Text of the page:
The men’s clothing store Isaac’s is a relic from an earlier time in downtown Raleigh, when the city’s center was still a shopping destination and mom-and-pop stores catered to the needs of the middle class.
Most of the other stores that were here when Shalom Rokach started running Isaac’s 29 years ago are gone, and Rokach says it’s time for him to go, too. After this holiday season, Rokach will pack up his wide assortment of caps, fedoras, three-piece suits and distinctive shoes and move Isaac’s to a spot on Capital Boulevard just outside the Beltline.
It’s no coincidence that Rokach is leaving just as downtown is going through a renaissance. He doesn’t own the 94-year-old two-story building where Isaac’s has been on Wilmington Street since 1985, and developers plan to tear it down in a year or two, Rokach said.
“I don’t have the slightest idea what they are going to put here,” he said. “Offices, maybe.”
Even if he could stay, Rokach isn’t sure there’s a place for a business like his downtown. For little more than a decade, the enterprises that once lined Wilmington and nearby streets have been forced from their buildings for a new downtown of upscale bars, restaurants and boutiques.
“The mom-and-pop businesses don’t really benefit from that,” Rokach said.
Rokach said even though the store has a rock-solid clientele, it suffers from another byproduct of a successful downtown: weekend events that close many of the streets in the district, making parking difficult.
“They do events every Saturday,” he said. “A lot of events. They close the streets, and it’s hard for the customers to come. All the barbershops here – they’ve all seen better days.”
Isaac’s takes its name from Isaac Lazar, who opened the store in 1980 on East Martin Street.
Lazar, who earned degrees in business and textile technology in 1970 from N.C. State University, started a clothing line that would appeal to middle-aged African-American men “because they make wonderful customers,” he said last week.
“They are very honest, and they like good clothes,” he said.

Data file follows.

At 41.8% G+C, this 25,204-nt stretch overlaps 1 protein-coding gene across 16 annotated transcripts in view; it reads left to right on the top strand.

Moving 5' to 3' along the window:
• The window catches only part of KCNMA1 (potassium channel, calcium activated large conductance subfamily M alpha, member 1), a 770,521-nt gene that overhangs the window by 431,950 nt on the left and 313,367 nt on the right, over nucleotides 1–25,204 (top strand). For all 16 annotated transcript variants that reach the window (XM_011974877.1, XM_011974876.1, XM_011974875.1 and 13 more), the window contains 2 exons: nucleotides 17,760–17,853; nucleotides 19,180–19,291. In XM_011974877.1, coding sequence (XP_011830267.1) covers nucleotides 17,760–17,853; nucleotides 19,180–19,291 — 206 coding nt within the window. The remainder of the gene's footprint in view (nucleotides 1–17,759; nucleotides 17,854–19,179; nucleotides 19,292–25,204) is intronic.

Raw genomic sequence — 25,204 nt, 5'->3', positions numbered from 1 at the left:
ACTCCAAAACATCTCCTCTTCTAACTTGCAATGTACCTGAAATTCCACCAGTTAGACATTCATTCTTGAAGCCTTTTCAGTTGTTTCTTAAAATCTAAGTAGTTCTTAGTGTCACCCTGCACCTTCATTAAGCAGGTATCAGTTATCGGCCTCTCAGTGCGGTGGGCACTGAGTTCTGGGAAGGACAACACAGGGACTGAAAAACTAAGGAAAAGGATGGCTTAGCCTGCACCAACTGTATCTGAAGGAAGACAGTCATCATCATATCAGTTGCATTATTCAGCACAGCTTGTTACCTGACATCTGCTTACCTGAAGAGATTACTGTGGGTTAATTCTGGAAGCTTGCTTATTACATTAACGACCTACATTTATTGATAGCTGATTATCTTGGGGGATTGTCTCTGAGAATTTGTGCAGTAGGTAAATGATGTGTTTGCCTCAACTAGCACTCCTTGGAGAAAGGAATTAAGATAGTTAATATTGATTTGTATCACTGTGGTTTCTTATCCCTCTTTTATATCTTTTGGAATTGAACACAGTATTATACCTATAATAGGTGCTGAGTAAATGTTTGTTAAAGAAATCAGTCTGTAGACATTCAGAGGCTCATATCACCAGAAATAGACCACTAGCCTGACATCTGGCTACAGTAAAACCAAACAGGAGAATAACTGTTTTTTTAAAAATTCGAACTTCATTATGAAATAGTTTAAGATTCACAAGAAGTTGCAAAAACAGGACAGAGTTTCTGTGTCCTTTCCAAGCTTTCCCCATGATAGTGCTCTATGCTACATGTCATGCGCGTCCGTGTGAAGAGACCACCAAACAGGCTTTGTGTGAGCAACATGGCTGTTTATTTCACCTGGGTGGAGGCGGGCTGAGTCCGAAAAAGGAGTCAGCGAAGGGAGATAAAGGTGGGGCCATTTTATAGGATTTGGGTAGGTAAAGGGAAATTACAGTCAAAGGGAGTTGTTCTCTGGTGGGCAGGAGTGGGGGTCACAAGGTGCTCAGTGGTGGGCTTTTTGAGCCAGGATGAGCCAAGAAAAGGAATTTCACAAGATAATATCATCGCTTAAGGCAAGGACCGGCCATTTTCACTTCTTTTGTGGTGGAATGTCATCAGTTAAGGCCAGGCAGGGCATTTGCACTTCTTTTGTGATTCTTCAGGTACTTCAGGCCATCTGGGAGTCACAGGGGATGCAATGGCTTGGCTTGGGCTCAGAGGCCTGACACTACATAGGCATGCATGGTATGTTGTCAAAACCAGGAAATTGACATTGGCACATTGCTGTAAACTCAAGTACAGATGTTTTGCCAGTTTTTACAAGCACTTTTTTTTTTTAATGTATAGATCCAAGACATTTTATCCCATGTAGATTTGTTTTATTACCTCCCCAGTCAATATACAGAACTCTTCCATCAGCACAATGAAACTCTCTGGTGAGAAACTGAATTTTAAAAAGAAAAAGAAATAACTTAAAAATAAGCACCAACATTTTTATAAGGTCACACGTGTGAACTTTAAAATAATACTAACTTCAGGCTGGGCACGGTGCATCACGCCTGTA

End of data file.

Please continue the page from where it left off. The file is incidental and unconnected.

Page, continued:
Lazar initially called his shop “The Hustler,” inspired by the blaxploitation movie era that featured flamboyant urban designer wear by the likes of Bill The Hatter, Eleganza! and Joe Sugar’s. Lazar, whose cousin now runs Joe Sugar’s in St. Paul, said a year or two passed before he changed the name to “Isaac’s.”
“ ‘The Hustler’ was good at the time,” he said. “But those days were over, with the pimps and the hustlers.”
Lazar moved the store to Wilmington Street and brought on his boyhood friend Rokach, who moved from Israel. After helping get his friend set up, Lazar moved to Wilmington, where he had been operating another Issac’s store since he graduated from college.
Quality suits a specialty
Rokach says his biggest sellers have always been quality suits. In the 1980s, it was suits that had that “Miami Vice” look. In the 1990s, it was leather jackets and Pelle Pelle jeans.
“Now it’s more conservative suits. Also, linen in the summer,” he said. “The last four or five years it’s been hats because the rappers and all of Hollywood started wearing hats.”
Herbert Everett, 57, of Raleigh walked into the store wearing a ratty N.C. State baseball cap, a bowling jacket and faded blue sweat pants and told Rokach he was looking for a couple of shirts and pants.
Rokach offered Everett an olive green pair of trousers, then held up a matching, button-down olive green and gray plaid shirt by Montique International.
“ This,” Rokach told Everett, “will fit you to a T!”
Everett was convinced and also bought a pair of brown corduroy trousers and matching sweater. Rokach knocked about $20 each off the price of each outfit and promised to do the alterations on the trousers for free.
Everett said he didn’t have time to go to a mall to look for something that would help him stand out from the crowd.
“I’ve bought from here before,” he said. “I got a birthday party to go to, and I didn’t want to wear any of that.”
Rokach waxed philosophical after Everett left the store.
“You can’t judge a book by its cover,” he said. “That man spent $200 just like that. Another guy looking like a million dollars will walk in here and take you through the wringer.”
For years, Rokach said his customer base was 90 percent black and 10 percent white. Now it’s 70 percent black and 30 percent white.
Despite the dramatic change in business and clientele in downtown Raleigh, Rokach continues to cater to African-American men.
“I don’t sell khaki pants and stuff like that,” he said. “I see guys from Red Hat having lunch downtown in the summertime, and they’re coming with flip-flops. It’s a different lifestyle.”